Cleaning & Maintenance Management Online

Looking Into The Customer Crystal Ball

January 11, 2012

Do you ever wish you knew what your customers were thinking?

Wouldn''t your job be so much easier if you could predict your customers'' hot buttons, priorities and concerns?

Stepping into the shoes of the facility management professional really is not as difficult as you might think if you take advantage of some of the industry''s insightful resources.

Earlier this year, the International Facility Management Association (IFMA) published a report, "Exploring the Current Trends and Future Outlook for Facility Management," which is based on findings from surveys of facility management professionals about current and future trends.

The report highlights 10 trends identified by facility managers.

Of those 10, five tie back to cleaning organizations and their role in shaping and responding to these trends.

Coincidentally, those five are addressed in the Cleaning Industry Management Standard (CIMS), which means CIMS-certified cleaning organizations are already ahead of the curve.

Let''s explore five of IFMA''s facility management trends.

Trend 1: Sustainability

Organizations are increasingly integrating sustainability into their mission, values and branding.

Facility management plays a tremendous role in organizations'' sustainability initiatives.

The operation of sustainable facilities requires environmentally preferable cleaning supplies and practices.

CIMS-Green Building (GB) certification complements the criteria included in the U.S. Green Building Council''s (USGBC) Leadership in Energy and Environmental Design for Existing Buildings: Operations and Maintenance (LEED-EBOM) standard, and both help facility managers earn substantial points toward green building certification.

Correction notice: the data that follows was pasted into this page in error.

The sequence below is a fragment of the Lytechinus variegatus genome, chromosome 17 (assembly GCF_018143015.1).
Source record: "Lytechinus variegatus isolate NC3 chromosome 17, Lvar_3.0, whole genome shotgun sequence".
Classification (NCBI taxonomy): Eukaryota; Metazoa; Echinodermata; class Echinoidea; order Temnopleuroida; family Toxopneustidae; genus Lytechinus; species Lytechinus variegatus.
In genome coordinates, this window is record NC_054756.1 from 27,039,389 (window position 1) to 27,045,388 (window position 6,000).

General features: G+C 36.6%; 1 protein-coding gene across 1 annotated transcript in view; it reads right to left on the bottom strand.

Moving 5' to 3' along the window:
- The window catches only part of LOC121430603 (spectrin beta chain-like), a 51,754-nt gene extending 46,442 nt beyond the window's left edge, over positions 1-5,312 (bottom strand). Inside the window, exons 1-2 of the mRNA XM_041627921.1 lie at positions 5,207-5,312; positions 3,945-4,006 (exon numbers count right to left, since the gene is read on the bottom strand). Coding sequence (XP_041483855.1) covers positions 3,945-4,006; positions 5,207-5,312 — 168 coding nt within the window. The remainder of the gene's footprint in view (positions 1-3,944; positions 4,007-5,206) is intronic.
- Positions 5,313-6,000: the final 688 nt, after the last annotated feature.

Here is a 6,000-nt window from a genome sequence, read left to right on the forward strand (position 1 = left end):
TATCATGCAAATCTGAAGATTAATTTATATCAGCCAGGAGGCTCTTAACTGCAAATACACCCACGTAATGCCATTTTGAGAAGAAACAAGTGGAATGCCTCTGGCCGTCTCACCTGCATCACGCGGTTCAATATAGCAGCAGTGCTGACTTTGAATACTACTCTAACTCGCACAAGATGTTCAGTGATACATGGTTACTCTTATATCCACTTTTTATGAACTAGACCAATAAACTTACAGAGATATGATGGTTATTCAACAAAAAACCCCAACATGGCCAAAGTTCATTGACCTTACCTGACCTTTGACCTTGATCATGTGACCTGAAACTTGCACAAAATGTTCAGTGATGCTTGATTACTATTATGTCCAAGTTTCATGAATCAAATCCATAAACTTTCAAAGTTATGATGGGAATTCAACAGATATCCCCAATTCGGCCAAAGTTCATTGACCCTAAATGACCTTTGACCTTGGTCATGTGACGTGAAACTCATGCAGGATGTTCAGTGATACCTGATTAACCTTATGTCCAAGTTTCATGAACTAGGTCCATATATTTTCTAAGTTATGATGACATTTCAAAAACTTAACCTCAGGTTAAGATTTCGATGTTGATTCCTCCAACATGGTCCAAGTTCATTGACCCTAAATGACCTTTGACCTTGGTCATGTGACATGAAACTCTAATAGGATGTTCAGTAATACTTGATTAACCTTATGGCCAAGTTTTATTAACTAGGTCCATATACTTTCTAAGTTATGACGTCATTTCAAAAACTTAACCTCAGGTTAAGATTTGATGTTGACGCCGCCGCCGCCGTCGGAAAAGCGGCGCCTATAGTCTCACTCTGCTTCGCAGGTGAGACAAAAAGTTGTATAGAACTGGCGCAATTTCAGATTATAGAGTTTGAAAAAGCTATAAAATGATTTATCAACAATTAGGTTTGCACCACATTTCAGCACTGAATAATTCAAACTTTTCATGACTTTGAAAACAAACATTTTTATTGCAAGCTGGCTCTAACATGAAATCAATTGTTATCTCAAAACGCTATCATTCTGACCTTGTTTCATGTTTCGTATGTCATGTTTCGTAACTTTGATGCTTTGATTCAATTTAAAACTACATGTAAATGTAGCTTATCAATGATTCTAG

Trend 4: Preparedness

Natural and manmade disasters can strike at any time and can severely damage facilities and upset business operations.

To be prepared in the event of a disaster, organizations are developing emergency preparedness plans.

These plans are often the responsibility of facility management.

CIMS requires compliant organizations to have an emergency response plan and also calls for a plan for responding to natural or manmade disasters.

A certified building service contractor (BSC) can offer customers plans that they can adopt or easily adapt to the organizations'' overall disaster planning.

Trend 6: Finding Top Talent

Recruiting and retaining a quality workforce is essential to running a successful organization.

Facility managers count on BSCs and cleaning managers to provide hardworking, skilled, reliable workers that follow quality management practices.

That is why recruitment is part of CIMS'' human resource section.

CIMS is also a great tool for BSCs to use in hiring, training and rewarding their employees to keep them happy and productive.

In addition, facility managers can use CIMS as a prequalification tool for quickly identifying top contractor organizations.

Trend 7: Elevating The Management Profession

The facility management profession is often undervalued and underappreciated for many reasons.

The whole purpose of CIMS as a standard is to elevate the cleaning and facility management professions by providing guidelines for running professional, organized, third-party accredited quality operations.

In just going through the process of certification, BSCs can help facility management improve professionalism with knowledge in essential areas from budget management to measuring and tracking productivity and performance, to health, safety and environment goals.

CIMS also doubles as a marketing tool to increase recognition of facility management and demonstrate to building occupants that they are cared for by a team focused on providing a safer, healthier facility.

Trend 9: Enhancing Workplace Productivity

A new responsibility and expectation of facility management is for it to have a positive impact on the efficiency, productivity and profitability of its occupants.

Employees tend to be more productive in clean, comfortable workspaces.

Cleaning programs focused on health and high performance can help decrease employee absenteeism and lost productivity due to illnesses and/or adverse effects from cleaning products.


These five trends are things that are important to facility managers today — and they are not unfamiliar to BSCs and cleaning organizations who follow the principles of CIMS.

CIMS prepares cleaning organizations by addressing customers'' concerns before they happen.

Think of it as "customer ESP."

Dave Frank is a 30-year industry veteran and the president of the American Institute for Cleaning Sciences (AICS). AICS is the registrar for ISSA''s Cleaning Industry Management Standard (CIMS) certification program.